Beware the Evil Eye
Text by Kathryn Scanlan
Painting by Caleb Lyons
Now the iron railing on the second-floor landing collapsed—eaten through by the acrid urine of the animals.
It was profound, metaphysical, psychological. How to describe the stink of her cats? It clamped you like a narrow, feral tunnel, and the woman was lodged so deep she no longer knew down from up. Again she was a girl on a boat with a knife in one hand and a potato in the other. Again she waited while men ate and talked—not to her—when she wandered the dark house at night. The boat heaved. The rough sea knocked her to her knees.
The boy next door was born weak and sick—unable to take a breath. He sucked from a little pipe in his fist. He was like a plant growing where it shouldn’t—tenacious, tenuous.
When the boy entered the woman’s house, it was as if a different boy took his shape. My darling, said the woman.
In the kitchen, the cats twined the legs of the boy while he opened cans on the countertop. He held his breath until he couldn’t—not long.
Outside, the burly vines pushed shoots through window cracks—a green strand bobbed like a question mark above the sink. The boy swatted the slow shit flies that swarmed his mouth.
Here you are, he said, and set her tea where she could reach.
He was the one to find her, of course—dead for a day, they said. She lay on her chintz chair with her hair undone. On each worn arm sat a cat with half-shut eyes. The river brimmed, milky with rain.
Men in hazmat suits cleared the place. They found fourteen live cats and nine dead ones. They cut out the corroded railing and pulled up the floorboards, the subfloor. They crushed the plaster walls to powder—still the smell persisted. They kept at it with the money on their minds.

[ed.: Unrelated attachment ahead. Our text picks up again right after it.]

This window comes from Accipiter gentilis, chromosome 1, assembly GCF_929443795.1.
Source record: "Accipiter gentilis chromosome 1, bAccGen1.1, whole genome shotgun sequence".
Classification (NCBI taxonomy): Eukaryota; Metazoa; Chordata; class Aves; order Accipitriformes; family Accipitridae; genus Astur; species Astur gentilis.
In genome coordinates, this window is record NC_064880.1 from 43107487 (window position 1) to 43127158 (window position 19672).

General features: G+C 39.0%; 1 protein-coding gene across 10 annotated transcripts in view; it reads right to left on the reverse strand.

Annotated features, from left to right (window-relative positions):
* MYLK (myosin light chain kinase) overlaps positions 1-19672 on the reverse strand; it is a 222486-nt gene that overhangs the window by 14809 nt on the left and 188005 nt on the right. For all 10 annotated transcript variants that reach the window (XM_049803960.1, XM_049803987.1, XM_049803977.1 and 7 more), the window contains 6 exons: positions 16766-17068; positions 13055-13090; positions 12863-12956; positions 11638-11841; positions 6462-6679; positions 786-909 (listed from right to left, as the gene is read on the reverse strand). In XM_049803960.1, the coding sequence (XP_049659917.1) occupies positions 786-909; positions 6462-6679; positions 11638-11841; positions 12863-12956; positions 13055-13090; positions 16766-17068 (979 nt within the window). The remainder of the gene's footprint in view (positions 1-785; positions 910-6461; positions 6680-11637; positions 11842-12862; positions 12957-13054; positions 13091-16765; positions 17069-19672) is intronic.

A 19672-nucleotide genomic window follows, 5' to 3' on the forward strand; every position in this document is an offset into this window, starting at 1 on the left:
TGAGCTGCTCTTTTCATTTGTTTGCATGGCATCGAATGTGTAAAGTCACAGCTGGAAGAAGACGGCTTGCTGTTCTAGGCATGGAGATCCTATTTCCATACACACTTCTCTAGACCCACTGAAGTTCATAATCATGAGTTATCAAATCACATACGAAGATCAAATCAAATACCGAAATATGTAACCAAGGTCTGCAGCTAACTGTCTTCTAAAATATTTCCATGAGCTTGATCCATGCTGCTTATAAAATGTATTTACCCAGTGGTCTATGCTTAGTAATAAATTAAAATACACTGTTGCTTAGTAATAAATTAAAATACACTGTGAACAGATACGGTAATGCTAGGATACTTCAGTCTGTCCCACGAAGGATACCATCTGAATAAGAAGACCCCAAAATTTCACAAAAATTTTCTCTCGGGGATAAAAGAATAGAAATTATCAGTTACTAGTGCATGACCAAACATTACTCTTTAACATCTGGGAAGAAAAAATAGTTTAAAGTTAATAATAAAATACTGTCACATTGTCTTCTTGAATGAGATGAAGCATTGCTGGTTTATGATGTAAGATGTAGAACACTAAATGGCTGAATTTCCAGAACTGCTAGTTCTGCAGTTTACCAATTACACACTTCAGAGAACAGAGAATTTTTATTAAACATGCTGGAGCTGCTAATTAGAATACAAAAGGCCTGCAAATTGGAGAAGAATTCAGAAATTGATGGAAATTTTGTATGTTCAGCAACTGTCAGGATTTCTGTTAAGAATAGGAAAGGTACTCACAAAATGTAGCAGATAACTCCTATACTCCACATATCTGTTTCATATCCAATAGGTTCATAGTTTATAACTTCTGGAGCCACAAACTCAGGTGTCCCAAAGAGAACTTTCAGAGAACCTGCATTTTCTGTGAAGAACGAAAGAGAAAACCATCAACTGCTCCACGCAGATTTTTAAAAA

A funny thing happened then. The boy—the wheezer—could suddenly breathe. A miracle! posited his parents.
No, said his doctor, who soon had a large group of other doctors around him like a gang. No, they said—it was the urine. What came of their research—what help or harm they caused in their labs to cats and asthmatics—that I can’t say.
The boy watched the men trundle the pulverized innards of the woman’s house from its mouth in wheelbarrows. It was like watching beetles clean a corpse from inside out. Later, a rich, unknowing couple bought it and lived a tidy, well-lit life there.
The boy threw his little pipe in the trash. In his fist could now be found a dull gold coin. For luck, the woman said. Or she said, To pay the ferry. Or was it, Beware the evil eye? Beware a man in a black coat? Never trim your hair after dark? Never eat flesh on a Sunday? Never marry a green-eyed girl? Toss salt over your shoulder to get what you want?
On the coin were words he couldn’t read. Instead, he rubbed them with his thumb. He continued to draw deep, powerful breath throughout his life until it, too, ended.